YourWords STL

Zombies, Metallica, Armantrout, and Collier

Feature Blog by Program Director, Anna Ojascastro Guzon

 

The students started by listening to Metallica, turned-up on a speaker, something I’ve never done in a classroom, or in my own home.  However, a couple students mentioned their appreciation of heavy metal, so I decided to learn more about the genre.  For this task, I enlisted the help of Sheri Meisner Phegley, a sharp-witted, bibliophilic, rock and metal-savvy, childhood friend of my husband.  She was kind enough to email me a list of songs, complete with links to lyrics and brief descriptions.  After listening to every song and completing my crash course, including the works of Nine Inch Nails, Red Hot Chili Peppers, Metallica, and Hozier, I felt…a bit over-stimulated.  All-nighters never worked for me, and my brain cells enjoy an alto saxophone more than an electric bass, which is why I am even more thankful to Sheri for doing the research.  I can’t recognize a good head-banging song.

 

As I played “Unforgiven,” over the speaker, the kids quieted.  The student who didn’t even want to look at me when I asked how his day was going, said, barely audibly, “I know this song.” Another student: “It’s 7 minutes long but we need to listen to the whole thing.  When you listen to Metallica, you have to listen to the song all the way to the end.  You should have printed out the lyrics for everyone.”  I made the amateur mistake of forwarding through the instrumental prelude. I did ask the class to listen carefully to the lyrics, and write down any words that stand out to them.

 

We then read Rae Armantrout’s “Unbidden,” and “A Small Hot Town,” by Collier Nogues. While “Unforgiven,” is a lengthy ballad, describing the bitterness that can stem from being oppressed, the two poems are quiet and wonderfully creepy.

From “Unbidden”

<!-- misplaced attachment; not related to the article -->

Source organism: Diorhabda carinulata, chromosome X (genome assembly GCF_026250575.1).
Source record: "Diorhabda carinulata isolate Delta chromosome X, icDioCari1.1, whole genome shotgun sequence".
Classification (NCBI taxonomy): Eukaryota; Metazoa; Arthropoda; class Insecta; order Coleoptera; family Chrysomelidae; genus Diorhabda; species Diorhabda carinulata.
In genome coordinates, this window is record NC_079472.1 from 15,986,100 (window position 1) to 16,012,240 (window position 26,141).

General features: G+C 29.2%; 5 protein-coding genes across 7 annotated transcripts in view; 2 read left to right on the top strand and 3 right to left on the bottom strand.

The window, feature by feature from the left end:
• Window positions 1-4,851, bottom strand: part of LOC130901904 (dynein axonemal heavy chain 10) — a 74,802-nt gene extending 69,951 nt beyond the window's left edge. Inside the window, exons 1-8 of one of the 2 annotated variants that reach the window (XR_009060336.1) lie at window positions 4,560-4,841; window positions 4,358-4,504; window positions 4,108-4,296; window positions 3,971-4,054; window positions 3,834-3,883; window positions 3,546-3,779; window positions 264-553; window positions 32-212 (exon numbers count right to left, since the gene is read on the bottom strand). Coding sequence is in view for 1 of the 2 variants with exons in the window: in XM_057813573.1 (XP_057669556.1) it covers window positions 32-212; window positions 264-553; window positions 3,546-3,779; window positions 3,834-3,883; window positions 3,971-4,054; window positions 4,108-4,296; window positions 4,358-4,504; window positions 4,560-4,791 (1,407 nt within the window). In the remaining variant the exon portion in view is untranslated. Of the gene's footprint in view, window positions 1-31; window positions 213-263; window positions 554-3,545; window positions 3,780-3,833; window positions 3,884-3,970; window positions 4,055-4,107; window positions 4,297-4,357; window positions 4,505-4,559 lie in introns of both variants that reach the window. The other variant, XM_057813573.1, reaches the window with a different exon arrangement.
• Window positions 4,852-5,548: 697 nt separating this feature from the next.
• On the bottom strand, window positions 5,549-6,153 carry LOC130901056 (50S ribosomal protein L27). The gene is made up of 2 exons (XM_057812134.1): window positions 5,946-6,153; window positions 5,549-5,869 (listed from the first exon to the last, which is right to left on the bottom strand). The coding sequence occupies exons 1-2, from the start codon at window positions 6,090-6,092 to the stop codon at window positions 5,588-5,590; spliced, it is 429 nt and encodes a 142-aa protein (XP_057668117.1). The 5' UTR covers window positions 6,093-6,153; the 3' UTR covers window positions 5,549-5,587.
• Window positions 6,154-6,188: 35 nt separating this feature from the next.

The ghosts swarm.
They speak as one
person. Each
loves you. Each
has left something
undone.

 

Metallica couldn’t be more contrasting in style, yet both pieces express the universal experience of being haunted. Whether ghosts are inside one’s head or one’s attic, we all have the undead in our lives.   

 

“A Small Hot Town” hints at a combination of hauntings.

 

no matter. June

crosses crosswalks

in the noon air,

greasing gears

so gently

I can feel it

in my ears, unrelenting,

After reading both poems aloud, I asked them to shout out any words that they wrote down while listening to Metallica, and any words from the poems that stand out.  I wrote the words on the board, “unforgiven, unrelenting, uncertain, unbidden, undone, palo verde, macadam, specter, geist…” Finally, they were asked to write about a haunting, using words from Metallica, Armantrout, and Collier, and with just three or four words per line.  Again, every student participated and asked to read their work aloud.  And every poem was met with applause.

 A poem with just four-word lines, is a prompt that was given to my class,  by David Lehman, around a decade ago, while I was a student at the New School.  I credit my general teaching methods to my former New School teachers, and the books of the late Kenneth Koch.  I was never able to meet Koch, but he was an influential teacher of my former teacher.

 This time of year is a favorite of many, because we’re reminded of those who haunt. Some are unforgiven or unbidden.  But in many countries, like that of my own ancestors, families travel 300 miles, in eight-hour traffic jams, to pay homage to those who have passed away, yet remain vital within our synapses. 

 

 

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